The New York State Capitol in Albany is seen on...

The New York State Capitol in Albany is seen on June 30, 2022. The State Legislature has passed another extender to fund state operations as negotiations on the 2024-25 state budget continue. Credit: AP/Hans Pennink

ALBANY — A raft of housing initiatives, more tuition aid for college students and tougher enforcement measures against toll evaders and illegal cannabis shops are lining up to be included in a state budget agreement, rank-and-file lawmakers were told Friday, according to sources.

With the state budget nearly two weeks late, a flurry of Friday activity showed Gov. Kathy Hochul and legislative leaders moving toward a deal. Legislators were briefed Friday and told to prepare for another closed-door meeting Sunday, with voting possibly starting early in the week.

The agreement could come in at $235 billion, or about $2 billion above what Hochul proposed in January, sources familiar with the discussions said. “The end appears to be in sight,” one official told Newsday.

The action came just hours after the State Assembly approved the latest short-term emergency spending bill to keep government operating, employees paid and grants flowing while negotiations continue. The State Senate passed the extender Thursday, and Hochul approved it Friday. The extension runs through Monday. 

The state budget was due April 1.

Plans to create affordable housing and provide tenant protections have been a key sticking point. But sources said a breakthrough agreement could include new affordable housing programs in New York City; a tax credit for commercial-to-residential building conversions; expansion of “accessory dwelling units,” or “granny apartments,” and more protections for renters, though not as strong as some progressive lawmakers and advocates wanted.

Though details hadn't fully emerged, sources said the deal would include boosts in the state's Tuition Assistance Program for college students, as well for the “distressed hospitals” fund and family courts. Further, the state could begin using specially designated “mental health” courts instead of criminal courts to preside over certain cases to help defendants.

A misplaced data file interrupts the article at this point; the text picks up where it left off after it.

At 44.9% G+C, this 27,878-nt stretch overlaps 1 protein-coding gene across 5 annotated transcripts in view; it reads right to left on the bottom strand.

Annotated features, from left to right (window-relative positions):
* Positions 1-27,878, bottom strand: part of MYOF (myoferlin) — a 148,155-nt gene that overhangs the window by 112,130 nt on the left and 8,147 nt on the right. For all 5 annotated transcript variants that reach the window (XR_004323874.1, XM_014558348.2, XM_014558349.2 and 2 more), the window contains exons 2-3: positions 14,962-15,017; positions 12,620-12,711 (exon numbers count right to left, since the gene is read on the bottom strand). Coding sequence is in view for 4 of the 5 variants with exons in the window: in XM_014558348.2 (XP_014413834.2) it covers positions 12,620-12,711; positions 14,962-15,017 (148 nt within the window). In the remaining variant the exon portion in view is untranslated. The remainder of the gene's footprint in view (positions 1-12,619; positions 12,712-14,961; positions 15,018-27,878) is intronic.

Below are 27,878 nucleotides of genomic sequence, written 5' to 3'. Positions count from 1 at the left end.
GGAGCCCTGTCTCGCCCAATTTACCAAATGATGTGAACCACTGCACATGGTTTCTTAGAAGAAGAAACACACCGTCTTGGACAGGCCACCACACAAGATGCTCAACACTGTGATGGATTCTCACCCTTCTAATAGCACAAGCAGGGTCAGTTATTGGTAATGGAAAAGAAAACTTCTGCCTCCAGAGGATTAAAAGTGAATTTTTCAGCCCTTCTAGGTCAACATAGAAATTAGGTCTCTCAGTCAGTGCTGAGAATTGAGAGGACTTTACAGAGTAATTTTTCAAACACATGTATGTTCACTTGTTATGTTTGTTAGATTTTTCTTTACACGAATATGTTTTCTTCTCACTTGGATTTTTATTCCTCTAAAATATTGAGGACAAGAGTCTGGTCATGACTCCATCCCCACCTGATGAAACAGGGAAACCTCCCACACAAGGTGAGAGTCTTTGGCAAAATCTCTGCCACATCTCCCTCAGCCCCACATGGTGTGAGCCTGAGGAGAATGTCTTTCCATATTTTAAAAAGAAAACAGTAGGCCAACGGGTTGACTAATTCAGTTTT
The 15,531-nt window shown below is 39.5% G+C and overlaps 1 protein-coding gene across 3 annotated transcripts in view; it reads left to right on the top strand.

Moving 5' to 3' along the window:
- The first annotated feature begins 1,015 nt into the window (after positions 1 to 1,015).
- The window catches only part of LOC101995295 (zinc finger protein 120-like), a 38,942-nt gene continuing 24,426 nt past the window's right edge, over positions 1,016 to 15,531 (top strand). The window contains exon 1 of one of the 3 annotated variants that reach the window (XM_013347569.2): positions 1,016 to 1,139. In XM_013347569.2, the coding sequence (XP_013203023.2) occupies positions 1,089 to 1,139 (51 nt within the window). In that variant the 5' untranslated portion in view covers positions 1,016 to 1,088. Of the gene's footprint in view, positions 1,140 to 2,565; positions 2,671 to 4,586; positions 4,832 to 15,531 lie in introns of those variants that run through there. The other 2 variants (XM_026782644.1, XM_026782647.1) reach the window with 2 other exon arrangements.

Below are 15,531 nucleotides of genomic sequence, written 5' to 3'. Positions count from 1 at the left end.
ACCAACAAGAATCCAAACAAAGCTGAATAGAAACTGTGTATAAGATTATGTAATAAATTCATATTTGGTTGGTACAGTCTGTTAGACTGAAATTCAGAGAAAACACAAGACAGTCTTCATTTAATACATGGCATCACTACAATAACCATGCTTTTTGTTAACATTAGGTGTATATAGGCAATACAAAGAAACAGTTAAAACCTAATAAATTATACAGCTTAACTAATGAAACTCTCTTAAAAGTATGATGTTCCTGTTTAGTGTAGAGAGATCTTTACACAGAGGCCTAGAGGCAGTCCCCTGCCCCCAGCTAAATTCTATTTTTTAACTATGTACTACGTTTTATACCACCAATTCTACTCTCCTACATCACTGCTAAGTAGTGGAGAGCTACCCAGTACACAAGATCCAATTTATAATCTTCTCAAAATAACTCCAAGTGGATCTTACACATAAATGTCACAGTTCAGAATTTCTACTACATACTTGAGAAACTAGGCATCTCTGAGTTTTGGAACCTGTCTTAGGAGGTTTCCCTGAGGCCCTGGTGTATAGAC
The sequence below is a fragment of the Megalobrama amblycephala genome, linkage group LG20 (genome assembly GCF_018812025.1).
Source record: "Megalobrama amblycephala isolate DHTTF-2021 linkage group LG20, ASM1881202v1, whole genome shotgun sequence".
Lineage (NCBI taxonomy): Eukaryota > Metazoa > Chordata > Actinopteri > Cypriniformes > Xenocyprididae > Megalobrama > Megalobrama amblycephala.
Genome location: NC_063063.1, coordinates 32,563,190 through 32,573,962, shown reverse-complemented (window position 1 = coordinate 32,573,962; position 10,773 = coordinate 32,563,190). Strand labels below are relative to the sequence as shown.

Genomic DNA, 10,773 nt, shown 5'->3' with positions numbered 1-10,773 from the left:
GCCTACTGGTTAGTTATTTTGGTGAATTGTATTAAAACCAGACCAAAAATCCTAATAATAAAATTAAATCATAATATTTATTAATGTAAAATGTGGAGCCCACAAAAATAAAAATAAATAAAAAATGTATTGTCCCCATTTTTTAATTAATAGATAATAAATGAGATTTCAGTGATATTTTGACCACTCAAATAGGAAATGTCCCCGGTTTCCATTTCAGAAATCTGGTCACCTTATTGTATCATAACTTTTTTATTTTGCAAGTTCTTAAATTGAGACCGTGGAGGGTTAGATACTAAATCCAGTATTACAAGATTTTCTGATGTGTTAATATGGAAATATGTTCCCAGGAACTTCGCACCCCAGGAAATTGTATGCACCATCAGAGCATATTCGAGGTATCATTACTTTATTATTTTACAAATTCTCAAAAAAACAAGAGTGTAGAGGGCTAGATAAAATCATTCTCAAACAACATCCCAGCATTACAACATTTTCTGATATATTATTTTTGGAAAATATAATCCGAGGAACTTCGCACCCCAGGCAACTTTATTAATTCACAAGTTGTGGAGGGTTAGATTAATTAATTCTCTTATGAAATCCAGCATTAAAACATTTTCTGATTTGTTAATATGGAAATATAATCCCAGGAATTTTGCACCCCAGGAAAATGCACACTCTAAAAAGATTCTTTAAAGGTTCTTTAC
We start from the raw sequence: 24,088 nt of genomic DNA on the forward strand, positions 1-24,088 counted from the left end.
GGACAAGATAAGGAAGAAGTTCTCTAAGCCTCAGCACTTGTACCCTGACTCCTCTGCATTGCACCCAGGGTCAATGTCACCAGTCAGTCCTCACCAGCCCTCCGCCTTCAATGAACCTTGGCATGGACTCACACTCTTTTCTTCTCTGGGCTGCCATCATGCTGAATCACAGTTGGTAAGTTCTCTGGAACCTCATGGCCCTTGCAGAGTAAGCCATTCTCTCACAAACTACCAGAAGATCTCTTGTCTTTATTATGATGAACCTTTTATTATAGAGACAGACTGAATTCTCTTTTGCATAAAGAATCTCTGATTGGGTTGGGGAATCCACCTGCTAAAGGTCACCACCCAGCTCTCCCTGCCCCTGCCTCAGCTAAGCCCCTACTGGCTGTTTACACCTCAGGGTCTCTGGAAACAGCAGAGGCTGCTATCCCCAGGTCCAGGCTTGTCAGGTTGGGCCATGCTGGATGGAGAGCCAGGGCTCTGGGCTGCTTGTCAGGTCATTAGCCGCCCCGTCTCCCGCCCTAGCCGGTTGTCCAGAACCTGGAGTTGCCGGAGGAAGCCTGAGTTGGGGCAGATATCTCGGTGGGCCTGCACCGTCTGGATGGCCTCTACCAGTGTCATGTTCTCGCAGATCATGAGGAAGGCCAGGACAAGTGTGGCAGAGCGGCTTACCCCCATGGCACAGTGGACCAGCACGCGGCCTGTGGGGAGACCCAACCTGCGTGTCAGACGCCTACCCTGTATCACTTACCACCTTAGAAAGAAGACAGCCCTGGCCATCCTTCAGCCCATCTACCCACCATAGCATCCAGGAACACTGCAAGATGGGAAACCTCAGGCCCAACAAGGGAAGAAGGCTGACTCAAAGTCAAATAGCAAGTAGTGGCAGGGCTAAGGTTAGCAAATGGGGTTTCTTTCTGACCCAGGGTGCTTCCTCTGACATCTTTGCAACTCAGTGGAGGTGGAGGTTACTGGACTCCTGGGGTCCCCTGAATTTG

The potential deal also could include provisions to adjust the state’s pension system to help more recent retirees by recalculating their final average salary. It also could include a boost in a fund that provides aid to municipalities, which has seen little to no growth in recent years.

Another sticking point had been Hochul's call to end a policy whereby no school district received less money than the year before, even if it lost enrollment. Sources said lawmakers were cobbling together various aid funds to make sure no district lost money this year while agreeing to a study to overhaul the school-aid formula. Hochul's proposal would have meant reduced state assistance for 337 of the more than 700 school districts in New York.

The delayed budget is cutting it close for school districts, which must submit budgets for voter approval in mid-May — even though the districts don’t yet know what their state aid will be.

“They are scrambling right now,” Assemb. Doug Smith (R-Holbrook) said Friday during the Assembly vote, noting that he’s received calls from several concerned schools on Long Island. “These folks are panicking.”

The fourth emergency budget extension authorizes $1.3 billion in spending to ensure state workers get paid and payments are made to programs, including those supporting homeless veterans; supplementing nutrition programs for women, children and infants; and providing unemployment insurance benefits.